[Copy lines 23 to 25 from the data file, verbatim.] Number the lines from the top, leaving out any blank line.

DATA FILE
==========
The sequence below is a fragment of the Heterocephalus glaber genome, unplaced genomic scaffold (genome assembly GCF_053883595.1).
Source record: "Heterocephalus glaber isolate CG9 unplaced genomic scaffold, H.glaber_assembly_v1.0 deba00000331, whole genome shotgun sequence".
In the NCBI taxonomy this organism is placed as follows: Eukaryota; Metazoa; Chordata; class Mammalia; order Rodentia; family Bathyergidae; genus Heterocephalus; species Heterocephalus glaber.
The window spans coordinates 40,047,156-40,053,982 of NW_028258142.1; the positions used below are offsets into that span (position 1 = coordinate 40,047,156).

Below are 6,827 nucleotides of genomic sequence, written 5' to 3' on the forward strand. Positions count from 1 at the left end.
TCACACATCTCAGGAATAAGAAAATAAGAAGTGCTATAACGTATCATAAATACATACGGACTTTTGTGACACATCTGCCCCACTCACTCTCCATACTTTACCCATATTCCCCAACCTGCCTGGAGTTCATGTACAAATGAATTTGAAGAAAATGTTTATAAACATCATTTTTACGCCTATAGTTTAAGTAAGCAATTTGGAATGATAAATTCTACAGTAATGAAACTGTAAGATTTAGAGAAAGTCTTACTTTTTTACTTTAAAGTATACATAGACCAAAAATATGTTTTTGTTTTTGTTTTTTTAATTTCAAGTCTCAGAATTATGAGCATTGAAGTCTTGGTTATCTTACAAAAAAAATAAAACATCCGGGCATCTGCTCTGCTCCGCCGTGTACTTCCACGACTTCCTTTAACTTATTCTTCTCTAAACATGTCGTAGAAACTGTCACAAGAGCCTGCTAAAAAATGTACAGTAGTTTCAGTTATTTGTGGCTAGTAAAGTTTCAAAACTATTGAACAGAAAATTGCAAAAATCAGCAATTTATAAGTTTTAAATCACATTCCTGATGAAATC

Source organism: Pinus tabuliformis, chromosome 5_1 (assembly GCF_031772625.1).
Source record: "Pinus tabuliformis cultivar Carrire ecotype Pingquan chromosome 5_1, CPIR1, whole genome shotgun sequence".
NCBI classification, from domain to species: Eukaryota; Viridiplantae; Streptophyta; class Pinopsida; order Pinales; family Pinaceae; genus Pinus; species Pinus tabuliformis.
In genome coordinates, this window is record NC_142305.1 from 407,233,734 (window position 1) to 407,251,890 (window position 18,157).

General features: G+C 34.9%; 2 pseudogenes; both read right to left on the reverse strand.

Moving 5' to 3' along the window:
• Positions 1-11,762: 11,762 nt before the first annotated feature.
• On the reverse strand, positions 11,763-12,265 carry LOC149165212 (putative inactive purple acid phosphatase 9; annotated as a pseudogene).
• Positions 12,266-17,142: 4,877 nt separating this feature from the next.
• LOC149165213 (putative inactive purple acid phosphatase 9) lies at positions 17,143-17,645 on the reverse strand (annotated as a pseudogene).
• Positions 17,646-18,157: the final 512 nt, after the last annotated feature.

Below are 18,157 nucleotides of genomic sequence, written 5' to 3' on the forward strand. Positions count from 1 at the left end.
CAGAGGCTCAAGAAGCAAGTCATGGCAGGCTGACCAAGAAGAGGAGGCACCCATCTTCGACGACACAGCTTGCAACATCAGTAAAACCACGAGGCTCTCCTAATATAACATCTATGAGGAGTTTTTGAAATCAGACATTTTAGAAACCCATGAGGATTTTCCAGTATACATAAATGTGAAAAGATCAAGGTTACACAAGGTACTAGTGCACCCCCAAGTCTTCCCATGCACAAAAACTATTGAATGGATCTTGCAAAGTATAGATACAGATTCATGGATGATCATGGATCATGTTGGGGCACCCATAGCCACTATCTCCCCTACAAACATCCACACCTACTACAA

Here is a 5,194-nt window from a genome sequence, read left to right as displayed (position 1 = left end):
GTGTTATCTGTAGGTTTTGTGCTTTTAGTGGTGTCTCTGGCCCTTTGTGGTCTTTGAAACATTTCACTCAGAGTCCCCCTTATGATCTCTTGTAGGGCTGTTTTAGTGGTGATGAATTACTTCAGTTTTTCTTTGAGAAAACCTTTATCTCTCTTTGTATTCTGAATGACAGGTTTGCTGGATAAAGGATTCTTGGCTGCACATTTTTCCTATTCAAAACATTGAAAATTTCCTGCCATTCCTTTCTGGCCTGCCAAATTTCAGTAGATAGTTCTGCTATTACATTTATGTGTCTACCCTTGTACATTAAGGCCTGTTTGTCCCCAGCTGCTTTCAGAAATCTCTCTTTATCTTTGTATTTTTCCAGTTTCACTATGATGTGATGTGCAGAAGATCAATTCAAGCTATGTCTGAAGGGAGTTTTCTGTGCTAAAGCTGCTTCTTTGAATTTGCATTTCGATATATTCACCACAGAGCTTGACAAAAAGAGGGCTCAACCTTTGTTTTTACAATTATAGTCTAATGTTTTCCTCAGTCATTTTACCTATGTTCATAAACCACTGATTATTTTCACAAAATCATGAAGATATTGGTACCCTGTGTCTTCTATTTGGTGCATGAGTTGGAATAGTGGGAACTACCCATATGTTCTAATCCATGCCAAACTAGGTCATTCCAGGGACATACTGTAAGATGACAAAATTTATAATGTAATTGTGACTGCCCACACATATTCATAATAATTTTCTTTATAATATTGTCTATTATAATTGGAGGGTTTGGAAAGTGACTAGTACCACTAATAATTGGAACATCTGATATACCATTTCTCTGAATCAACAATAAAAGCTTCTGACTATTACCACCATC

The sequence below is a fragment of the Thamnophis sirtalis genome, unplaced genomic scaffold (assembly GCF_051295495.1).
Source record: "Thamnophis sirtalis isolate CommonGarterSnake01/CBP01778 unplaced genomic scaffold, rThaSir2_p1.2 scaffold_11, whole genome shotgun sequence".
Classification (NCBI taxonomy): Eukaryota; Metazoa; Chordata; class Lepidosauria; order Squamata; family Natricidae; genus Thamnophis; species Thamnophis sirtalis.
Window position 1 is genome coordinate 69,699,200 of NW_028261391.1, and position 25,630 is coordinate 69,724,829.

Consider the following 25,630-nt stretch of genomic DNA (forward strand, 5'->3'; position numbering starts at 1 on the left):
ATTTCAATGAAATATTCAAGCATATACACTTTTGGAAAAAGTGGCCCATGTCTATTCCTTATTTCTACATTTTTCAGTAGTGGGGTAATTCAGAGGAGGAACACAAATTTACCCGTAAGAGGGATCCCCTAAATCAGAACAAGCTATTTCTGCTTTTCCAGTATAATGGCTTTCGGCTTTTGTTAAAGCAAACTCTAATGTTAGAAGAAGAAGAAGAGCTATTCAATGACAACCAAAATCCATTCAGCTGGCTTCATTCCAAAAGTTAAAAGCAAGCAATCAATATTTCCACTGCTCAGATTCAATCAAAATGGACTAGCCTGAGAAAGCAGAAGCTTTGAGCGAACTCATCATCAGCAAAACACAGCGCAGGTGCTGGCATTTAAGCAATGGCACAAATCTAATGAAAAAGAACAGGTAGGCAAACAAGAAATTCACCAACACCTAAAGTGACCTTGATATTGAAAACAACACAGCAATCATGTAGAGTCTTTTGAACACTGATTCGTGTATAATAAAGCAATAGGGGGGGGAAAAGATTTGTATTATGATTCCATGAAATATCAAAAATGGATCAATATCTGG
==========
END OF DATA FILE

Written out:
Source record: "Thamnophis sirtalis isolate CommonGarterSnake01/CBP01778 unplaced genomic scaffold, rThaSir2_p1.2 scaffold_11, whole genome shotgun sequence".
Classification (NCBI taxonomy): Eukaryota; Metazoa; Chordata; class Lepidosauria; order Squamata; family Natricidae; genus Thamnophis; species Thamnophis sirtalis.
Window position 1 is genome coordinate 69,699,200 of NW_028261391.1, and position 25,630 is coordinate 69,724,829.